Federal Government should ensure that a large part of the of the N8.6 trillion budget for 2017 targets infrastructure, Chief Executive Officer, BudgiT, a civic organization promoting transparency in governance, Seun Onigbinde, has said.
Speaking yesterday during the maiden edition of the ‘Meet-The-Executive’ organized by the Finance Correspondents Association of Nigeria (FICAN) in Lagos, Lagos, he said conversations of budget should involve everyone, because the impact of its full and efficient implementation or otherwise, also falls on the people.
Onigbinde, who spoke on the theme: “Budget Analysis, Monitoring and Implementation: The Role of Financial Journalists”, said there is need to ensure effective budget monitoring and implementation, insisting that government should bring accountability and probity to public finance spending.
“A large part of the budget should go to infrastructure financing. Government has to work very hard since it has limited time to prove its mettle as the 2019 elections approaches,” he said.
He said government needs to diversify its revenue base, and to enable it achieve its developmental objectives. “Many people are looking at this budget to see if there will be actual tangible achievement in it. The budget has to be quickly passed because we have a short period of governance next year. We have a lot of time for politicking. But before the politicking, let’s have the budget quickly passed and implemented,” he said.
He explained that most of the assumptions for the revenue in the budget is bloated and said there is need to build and develop new strategies to attract more revenues. How are going to build other streams of income opportunities. There are huge assumptions on revenue. How are going to expand revenues from taxes. How are we going to raise Value Added Tax (VAT). Projections today shows that oil prices will continue to rise,” he said.
He also said that all hands must be on the deck when it comes to budget discussion, adding that how public finances are spent should concern everyone, and urged Nigerians to intelligent input into such expenditures.
Onigbinde also insisted that budget should focus on quality service delivery, implementation, and audit of whatever projects that have been executed using public finances. “After the projects in the budget has been effectively executed, there is need to audit the projects to ensure that transparency and quality value delivery,” he said.
According to him, only projects listed in the budget can be financed through it, and urged the people to ensure that present projects that have community benefits for funding through public finances.
He said many state budgets are wishful lists, because the budgets are far higher than the state’s revenue bases. He said the performance of the budget and demand accountability on the part of the government.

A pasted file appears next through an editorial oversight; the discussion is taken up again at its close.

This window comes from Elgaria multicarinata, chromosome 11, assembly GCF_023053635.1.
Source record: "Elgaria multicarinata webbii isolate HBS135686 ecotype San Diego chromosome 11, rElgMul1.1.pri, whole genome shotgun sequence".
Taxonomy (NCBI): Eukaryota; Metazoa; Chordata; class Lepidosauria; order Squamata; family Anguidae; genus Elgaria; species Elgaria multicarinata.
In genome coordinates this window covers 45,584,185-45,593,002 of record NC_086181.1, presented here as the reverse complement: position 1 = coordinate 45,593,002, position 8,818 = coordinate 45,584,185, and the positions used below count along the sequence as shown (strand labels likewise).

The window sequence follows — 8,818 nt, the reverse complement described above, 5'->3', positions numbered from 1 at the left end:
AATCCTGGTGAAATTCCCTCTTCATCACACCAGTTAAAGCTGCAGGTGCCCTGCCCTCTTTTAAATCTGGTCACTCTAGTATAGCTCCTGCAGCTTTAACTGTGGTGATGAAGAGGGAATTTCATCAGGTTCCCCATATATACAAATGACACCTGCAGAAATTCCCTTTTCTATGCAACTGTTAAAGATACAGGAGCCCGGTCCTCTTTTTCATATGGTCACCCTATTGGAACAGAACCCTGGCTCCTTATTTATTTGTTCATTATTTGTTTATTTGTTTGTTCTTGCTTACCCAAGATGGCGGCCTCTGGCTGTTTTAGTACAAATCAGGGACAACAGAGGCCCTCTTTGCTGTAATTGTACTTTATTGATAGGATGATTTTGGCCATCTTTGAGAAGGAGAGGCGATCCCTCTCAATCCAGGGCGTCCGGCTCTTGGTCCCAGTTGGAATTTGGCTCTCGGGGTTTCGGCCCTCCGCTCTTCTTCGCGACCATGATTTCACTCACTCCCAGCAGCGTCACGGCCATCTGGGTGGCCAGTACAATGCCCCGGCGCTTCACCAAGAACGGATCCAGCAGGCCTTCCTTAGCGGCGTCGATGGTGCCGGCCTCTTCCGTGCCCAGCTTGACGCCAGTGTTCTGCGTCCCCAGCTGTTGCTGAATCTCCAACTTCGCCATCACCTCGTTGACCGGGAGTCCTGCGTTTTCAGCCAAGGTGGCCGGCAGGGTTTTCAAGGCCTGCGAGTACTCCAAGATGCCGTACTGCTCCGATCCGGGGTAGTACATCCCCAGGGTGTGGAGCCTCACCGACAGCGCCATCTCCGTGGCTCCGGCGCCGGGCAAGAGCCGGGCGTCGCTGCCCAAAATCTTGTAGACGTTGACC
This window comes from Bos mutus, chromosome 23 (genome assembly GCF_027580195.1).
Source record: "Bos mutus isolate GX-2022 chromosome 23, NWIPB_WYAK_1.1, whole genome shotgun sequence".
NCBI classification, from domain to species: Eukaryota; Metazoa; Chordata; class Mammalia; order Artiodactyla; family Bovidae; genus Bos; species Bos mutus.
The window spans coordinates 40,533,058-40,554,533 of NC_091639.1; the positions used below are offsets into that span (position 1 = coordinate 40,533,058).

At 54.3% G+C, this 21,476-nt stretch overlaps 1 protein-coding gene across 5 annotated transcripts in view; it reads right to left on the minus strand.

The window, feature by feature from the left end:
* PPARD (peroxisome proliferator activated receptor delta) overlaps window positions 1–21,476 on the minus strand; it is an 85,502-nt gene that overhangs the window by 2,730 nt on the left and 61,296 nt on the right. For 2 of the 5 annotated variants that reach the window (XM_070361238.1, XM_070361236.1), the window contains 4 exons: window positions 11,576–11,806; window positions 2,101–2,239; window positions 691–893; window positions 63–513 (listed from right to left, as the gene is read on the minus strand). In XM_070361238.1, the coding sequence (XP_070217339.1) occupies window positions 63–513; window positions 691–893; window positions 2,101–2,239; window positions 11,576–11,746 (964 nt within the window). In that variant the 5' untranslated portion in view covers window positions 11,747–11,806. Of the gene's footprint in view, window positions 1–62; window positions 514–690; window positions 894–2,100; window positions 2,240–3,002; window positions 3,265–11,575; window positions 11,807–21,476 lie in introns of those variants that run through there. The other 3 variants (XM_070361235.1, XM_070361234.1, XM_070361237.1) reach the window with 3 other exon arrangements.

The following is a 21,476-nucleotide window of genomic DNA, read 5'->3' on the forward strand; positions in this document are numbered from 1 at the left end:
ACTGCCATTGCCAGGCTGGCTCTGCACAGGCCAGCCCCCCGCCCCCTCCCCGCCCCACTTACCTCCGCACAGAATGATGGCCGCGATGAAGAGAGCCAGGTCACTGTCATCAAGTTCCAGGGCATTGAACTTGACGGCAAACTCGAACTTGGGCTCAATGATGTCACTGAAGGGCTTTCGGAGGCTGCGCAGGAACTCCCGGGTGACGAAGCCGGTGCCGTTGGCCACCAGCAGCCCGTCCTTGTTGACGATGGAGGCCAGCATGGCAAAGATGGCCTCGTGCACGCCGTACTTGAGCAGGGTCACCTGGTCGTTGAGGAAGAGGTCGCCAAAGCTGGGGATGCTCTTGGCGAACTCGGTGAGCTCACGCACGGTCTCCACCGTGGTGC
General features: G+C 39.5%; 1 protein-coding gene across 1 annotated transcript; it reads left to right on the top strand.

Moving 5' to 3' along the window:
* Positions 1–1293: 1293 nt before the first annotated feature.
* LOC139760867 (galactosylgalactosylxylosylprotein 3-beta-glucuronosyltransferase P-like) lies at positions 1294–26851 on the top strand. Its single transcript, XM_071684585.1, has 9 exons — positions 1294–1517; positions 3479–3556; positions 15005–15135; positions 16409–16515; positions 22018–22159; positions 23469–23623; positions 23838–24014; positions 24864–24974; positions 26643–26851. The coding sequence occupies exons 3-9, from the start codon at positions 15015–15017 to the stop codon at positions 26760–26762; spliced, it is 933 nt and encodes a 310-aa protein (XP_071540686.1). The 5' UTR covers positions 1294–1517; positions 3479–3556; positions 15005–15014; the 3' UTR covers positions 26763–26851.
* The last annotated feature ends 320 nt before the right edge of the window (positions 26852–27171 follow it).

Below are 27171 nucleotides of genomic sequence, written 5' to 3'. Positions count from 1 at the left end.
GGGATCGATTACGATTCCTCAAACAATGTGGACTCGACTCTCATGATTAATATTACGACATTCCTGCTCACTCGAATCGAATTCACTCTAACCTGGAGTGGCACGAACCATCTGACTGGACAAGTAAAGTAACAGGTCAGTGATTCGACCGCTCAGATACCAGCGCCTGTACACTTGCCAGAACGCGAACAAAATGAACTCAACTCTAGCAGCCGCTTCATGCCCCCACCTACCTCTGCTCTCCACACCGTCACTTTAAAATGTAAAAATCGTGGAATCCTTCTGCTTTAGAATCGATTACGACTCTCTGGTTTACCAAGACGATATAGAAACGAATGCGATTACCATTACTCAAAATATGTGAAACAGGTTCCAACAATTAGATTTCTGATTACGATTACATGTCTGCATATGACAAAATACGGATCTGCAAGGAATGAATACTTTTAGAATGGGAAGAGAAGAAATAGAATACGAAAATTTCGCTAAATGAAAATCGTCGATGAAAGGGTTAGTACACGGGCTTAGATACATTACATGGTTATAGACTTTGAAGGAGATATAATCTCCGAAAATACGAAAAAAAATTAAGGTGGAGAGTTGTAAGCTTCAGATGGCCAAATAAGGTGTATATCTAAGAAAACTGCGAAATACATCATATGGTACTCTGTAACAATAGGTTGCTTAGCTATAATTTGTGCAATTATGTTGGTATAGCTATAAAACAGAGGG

“If government says the law demands that I pay my taxes, then they should also know that I have the right to know how the money is spent. We need to ensure that the resources of government are well spent. Public interest has to be a priority in spending public finances,” he said.
On the award of contract, he said everyone has the right to bid and execute government contracts. “Contracts should be made available for everyone to decide if he or she can win and implement it. It should not be given to people based on familiarity,” he said.

Foreign debts not good for economy, says BudgiT CEO
The Chief Executive Officer of BudgiT, Seun Onigbinde, has urged states in to desist from acquiring more foreign debts saying the burden of paying back in foreign currency will impact their revenues.
Onigbinde also called for a review of the constitution to allow for transparency on the parts of state governments to make public the details of their budget and the implementation.
Speaking yesterday at the maiden edition of the ‘Meet The Executive’ organised by the Finance Correspondents Association of Nigeria (FICAN) in Lagos, he said this will enable citizens to hold the government accountable.
BudgiT had recently challenged some state governments for not making available their budget for 2017. Onigbinde however, said the state governments are not bound by law to make public their spending books. “There is no law that says the state government has to give out its budget. So, what we need is continuous advocacy. At the next constitutional review, we should put forward the issue of transparency, and why state governments should publish their budgets. We need to build up a moral issue around it,” he stated.
On foreign debts of states, he said states do not have the luxury of earning foreign exchange to pay off their foreign borrowings and they remain at the mercy of the exchange rate variations. Citing the Lagos- Badagry expressway project as an example Onigbinde said: “When you assume something was packaged by private people and World Bank was involved, you would assume that standard ethics would have followed”.